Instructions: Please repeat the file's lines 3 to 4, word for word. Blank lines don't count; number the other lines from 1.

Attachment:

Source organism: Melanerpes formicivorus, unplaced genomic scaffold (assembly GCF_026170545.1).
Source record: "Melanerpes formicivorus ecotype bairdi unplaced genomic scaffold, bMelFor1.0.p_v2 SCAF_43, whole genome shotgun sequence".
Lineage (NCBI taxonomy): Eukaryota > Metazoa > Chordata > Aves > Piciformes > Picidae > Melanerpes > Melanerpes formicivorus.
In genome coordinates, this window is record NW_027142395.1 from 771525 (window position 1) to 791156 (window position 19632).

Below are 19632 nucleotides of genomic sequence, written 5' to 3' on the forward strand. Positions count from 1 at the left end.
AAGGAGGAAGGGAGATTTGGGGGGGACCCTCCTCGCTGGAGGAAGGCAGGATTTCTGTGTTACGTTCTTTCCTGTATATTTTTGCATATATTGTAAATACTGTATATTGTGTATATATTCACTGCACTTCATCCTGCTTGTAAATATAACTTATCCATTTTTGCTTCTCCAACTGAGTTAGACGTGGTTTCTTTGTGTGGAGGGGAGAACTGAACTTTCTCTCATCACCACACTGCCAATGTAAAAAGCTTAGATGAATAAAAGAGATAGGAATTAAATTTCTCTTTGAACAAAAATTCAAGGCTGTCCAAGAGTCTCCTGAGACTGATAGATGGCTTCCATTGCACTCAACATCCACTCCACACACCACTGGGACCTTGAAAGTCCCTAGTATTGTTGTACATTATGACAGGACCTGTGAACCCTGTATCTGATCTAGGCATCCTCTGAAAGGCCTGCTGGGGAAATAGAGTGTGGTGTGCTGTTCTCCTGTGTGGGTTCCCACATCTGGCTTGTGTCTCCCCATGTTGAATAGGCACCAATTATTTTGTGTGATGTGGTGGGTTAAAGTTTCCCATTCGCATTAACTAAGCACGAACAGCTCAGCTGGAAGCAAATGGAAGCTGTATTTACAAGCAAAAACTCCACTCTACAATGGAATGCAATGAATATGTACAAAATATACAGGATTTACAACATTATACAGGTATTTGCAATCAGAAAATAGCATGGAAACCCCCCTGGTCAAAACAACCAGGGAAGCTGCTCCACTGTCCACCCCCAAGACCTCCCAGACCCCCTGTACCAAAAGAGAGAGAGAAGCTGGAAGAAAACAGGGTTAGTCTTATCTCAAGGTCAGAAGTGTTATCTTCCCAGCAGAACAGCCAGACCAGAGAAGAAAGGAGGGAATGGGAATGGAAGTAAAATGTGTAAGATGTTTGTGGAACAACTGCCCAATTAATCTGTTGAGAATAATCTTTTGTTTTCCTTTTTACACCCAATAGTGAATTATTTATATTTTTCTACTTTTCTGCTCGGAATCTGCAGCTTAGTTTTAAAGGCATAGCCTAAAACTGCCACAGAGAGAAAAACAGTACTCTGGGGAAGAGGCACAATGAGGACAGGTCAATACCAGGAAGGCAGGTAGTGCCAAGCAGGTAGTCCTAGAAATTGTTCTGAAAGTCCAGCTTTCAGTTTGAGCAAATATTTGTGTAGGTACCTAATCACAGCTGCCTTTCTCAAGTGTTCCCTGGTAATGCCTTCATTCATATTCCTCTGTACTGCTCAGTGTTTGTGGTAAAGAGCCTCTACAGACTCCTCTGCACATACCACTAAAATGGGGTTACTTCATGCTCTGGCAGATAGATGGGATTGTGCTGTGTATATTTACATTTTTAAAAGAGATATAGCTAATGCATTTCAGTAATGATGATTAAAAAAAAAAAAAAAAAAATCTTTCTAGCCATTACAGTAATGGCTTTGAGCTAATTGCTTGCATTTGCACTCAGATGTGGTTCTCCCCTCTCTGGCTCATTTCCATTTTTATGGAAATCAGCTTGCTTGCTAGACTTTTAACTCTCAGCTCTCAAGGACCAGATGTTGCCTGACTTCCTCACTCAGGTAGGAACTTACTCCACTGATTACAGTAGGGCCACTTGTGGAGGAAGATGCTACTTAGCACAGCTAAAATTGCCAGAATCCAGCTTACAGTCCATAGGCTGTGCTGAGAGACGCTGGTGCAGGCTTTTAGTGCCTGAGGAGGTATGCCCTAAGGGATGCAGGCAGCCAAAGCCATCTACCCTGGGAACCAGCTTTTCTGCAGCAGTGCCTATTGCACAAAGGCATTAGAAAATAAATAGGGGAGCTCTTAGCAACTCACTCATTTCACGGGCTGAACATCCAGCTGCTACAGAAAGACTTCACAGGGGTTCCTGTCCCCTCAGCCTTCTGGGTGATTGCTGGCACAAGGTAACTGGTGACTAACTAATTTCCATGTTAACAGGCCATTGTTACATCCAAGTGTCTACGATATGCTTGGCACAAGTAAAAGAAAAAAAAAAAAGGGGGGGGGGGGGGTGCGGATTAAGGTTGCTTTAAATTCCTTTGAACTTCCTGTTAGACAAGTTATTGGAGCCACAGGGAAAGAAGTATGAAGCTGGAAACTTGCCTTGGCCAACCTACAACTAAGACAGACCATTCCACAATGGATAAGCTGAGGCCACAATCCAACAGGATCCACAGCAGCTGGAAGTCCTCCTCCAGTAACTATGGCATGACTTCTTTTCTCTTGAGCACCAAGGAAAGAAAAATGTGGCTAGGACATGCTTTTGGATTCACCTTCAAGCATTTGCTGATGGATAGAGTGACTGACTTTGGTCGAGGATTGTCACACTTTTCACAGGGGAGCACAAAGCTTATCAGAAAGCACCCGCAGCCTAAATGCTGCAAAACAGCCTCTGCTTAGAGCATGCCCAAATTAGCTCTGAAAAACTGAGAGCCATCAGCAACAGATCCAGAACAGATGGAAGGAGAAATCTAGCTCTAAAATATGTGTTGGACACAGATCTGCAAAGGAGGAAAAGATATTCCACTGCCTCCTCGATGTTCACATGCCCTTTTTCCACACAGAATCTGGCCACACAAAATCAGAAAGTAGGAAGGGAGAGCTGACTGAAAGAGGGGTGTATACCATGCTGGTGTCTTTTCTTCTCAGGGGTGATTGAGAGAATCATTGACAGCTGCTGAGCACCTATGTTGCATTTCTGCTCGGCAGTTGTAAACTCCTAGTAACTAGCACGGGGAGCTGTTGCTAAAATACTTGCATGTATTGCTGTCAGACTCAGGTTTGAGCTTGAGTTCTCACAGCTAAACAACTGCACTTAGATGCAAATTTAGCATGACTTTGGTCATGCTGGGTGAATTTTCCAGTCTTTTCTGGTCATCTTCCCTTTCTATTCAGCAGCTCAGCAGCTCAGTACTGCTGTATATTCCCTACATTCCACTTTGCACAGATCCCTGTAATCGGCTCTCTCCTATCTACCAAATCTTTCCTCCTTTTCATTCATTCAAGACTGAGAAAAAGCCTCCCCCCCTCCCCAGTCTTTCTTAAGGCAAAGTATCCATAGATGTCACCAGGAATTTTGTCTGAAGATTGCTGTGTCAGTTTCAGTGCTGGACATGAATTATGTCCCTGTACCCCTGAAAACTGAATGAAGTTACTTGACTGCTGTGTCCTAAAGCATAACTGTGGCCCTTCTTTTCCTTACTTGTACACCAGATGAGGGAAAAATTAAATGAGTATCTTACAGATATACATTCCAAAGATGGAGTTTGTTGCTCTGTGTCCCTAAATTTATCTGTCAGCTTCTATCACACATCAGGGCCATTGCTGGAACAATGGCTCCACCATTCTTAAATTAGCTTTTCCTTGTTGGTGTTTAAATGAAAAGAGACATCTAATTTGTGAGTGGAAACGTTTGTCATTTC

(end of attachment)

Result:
Lineage (NCBI taxonomy): Eukaryota > Metazoa > Chordata > Aves > Piciformes > Picidae > Melanerpes > Melanerpes formicivorus.
In genome coordinates, this window is record NW_027142395.1 from 771525 (window position 1) to 791156 (window position 19632).